Based on data drawn from Juvenile Court Statistics 1991 and its companion software package Easy Access to Juvenile Court Statistics 1987-1991, this Fact Sheet presents data on the prevalence of person offenses processed by juvenile courts during this period, offender characteristics, the use of detention, and case processing during this period.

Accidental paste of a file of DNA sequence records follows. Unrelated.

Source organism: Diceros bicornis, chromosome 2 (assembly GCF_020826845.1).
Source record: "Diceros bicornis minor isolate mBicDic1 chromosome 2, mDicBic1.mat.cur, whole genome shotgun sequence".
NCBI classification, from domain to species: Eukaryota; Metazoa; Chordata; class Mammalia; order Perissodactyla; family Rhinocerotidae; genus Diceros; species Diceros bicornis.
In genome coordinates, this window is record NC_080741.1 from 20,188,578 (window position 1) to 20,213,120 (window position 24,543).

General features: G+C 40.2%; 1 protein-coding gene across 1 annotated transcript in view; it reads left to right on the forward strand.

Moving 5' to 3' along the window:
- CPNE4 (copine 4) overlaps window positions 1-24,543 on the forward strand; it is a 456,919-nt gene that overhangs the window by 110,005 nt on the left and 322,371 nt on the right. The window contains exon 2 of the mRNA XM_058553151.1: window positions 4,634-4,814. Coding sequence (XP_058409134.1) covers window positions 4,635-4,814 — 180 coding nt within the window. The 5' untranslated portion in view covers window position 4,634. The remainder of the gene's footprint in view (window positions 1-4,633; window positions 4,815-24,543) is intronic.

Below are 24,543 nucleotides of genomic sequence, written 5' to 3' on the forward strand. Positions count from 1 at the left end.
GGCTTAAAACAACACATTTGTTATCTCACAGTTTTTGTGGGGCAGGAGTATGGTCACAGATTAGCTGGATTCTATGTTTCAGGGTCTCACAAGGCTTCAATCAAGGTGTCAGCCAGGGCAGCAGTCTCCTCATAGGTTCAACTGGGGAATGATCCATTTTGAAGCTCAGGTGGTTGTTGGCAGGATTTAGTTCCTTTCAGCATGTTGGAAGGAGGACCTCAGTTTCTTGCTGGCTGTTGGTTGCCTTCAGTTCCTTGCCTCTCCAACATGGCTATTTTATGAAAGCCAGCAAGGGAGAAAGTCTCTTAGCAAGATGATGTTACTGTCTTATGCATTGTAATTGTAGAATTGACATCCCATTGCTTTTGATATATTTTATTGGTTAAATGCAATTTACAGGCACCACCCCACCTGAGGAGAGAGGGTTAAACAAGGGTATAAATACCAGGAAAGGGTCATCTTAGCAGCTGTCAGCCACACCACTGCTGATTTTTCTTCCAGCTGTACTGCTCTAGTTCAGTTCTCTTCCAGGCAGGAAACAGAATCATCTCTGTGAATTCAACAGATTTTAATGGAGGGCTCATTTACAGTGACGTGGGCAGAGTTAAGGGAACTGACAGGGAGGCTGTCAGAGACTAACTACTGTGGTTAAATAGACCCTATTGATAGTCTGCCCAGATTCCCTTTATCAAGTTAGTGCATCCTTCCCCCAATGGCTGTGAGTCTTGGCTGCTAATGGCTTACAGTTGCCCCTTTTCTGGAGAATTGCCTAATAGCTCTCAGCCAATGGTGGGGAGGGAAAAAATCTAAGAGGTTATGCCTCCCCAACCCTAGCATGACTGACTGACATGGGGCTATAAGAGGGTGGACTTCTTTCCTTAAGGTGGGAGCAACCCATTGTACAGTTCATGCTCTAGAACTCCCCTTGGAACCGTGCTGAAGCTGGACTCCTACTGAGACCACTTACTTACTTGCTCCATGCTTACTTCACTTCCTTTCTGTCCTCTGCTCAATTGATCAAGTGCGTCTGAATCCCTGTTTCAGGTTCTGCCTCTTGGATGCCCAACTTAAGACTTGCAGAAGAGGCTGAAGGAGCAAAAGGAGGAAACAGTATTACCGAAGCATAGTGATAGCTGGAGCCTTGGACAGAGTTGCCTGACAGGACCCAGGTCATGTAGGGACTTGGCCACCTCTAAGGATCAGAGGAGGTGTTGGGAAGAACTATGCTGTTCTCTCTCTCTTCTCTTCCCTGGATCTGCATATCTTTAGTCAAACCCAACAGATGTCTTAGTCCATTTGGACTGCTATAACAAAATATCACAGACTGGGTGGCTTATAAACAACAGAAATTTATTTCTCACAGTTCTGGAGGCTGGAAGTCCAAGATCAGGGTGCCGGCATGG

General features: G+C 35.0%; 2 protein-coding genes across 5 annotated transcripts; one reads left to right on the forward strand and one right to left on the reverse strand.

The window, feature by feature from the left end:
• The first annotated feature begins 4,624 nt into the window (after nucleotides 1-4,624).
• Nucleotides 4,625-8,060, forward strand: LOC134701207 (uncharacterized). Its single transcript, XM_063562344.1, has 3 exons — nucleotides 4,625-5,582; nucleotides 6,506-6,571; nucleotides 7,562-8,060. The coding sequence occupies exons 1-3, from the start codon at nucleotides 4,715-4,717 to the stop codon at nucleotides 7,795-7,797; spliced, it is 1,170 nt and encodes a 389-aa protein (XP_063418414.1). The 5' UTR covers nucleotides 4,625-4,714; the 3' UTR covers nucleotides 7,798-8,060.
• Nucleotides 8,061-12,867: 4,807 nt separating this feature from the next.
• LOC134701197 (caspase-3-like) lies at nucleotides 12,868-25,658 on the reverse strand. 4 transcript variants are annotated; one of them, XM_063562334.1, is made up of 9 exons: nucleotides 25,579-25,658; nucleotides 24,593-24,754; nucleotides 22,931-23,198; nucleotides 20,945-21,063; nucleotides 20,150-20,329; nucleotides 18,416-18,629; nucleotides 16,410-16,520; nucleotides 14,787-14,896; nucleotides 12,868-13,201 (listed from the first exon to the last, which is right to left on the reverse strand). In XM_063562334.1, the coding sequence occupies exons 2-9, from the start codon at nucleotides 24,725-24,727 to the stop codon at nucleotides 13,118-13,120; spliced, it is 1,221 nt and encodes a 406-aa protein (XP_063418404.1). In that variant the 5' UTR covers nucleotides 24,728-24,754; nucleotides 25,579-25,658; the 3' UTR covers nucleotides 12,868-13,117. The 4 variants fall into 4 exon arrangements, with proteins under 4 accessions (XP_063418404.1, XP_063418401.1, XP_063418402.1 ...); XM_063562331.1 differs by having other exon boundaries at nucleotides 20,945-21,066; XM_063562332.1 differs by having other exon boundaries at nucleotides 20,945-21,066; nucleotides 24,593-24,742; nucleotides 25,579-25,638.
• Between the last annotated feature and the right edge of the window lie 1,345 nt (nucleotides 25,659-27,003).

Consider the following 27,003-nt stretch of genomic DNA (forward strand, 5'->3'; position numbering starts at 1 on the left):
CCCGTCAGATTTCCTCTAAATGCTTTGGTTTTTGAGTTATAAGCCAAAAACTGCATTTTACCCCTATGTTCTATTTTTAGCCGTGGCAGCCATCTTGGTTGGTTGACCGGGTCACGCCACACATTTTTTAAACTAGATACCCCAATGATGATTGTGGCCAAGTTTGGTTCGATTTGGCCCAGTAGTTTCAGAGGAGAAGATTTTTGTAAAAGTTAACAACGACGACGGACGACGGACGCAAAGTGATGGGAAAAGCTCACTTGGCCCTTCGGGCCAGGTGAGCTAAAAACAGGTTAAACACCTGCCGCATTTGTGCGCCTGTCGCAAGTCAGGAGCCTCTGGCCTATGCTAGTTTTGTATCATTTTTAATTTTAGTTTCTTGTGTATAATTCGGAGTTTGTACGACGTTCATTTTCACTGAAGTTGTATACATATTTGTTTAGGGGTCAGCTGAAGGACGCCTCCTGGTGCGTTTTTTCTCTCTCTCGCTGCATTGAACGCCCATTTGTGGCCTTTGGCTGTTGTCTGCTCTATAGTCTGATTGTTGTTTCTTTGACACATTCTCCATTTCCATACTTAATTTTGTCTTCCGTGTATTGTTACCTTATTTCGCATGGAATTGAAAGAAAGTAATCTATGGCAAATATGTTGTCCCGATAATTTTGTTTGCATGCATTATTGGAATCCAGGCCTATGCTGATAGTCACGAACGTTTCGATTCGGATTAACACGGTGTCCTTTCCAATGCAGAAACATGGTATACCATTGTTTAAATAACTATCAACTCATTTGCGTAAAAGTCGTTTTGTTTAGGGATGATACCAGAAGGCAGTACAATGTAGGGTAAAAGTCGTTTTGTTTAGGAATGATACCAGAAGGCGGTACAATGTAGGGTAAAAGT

Person offenses accounted for 19 percent of the delinquency caseload of juvenile courts in 1991, compared with 16 percent in 1987. Between 1990 and 1991, person- offense cases increased 9 percent, from 239,800 to 260,300. The vast majority of person offense cases (76 percent) processed by juvenile courts involved charges of aggravated or simple assault (196,700). Four out of five juvenile offenders in person-offense cases in 1991 were males, and 61 percent of the cases involved juveniles under age 16; 55 percent of the person-offense cases in 1991 involved white youth; 42 percent involved Black youth; and 3 percent involved youth of other races. Twenty-five percent of the person-offense cases in 1991 involved the use of detention at some point between the initial court referral and the final disposition of the case. In 33 percent of the 77,500 person-offenses cases formally adjudicated by juvenile courts in 1991, the most severe disposition was placement out of the home in a residential or other treatment facility. Probation was used in 54 percent of adjudicated person offense cases, and 8 percent resulted in other sanctions, including referral to an outside agency, fines, and restitution. Sources for additional information are listed.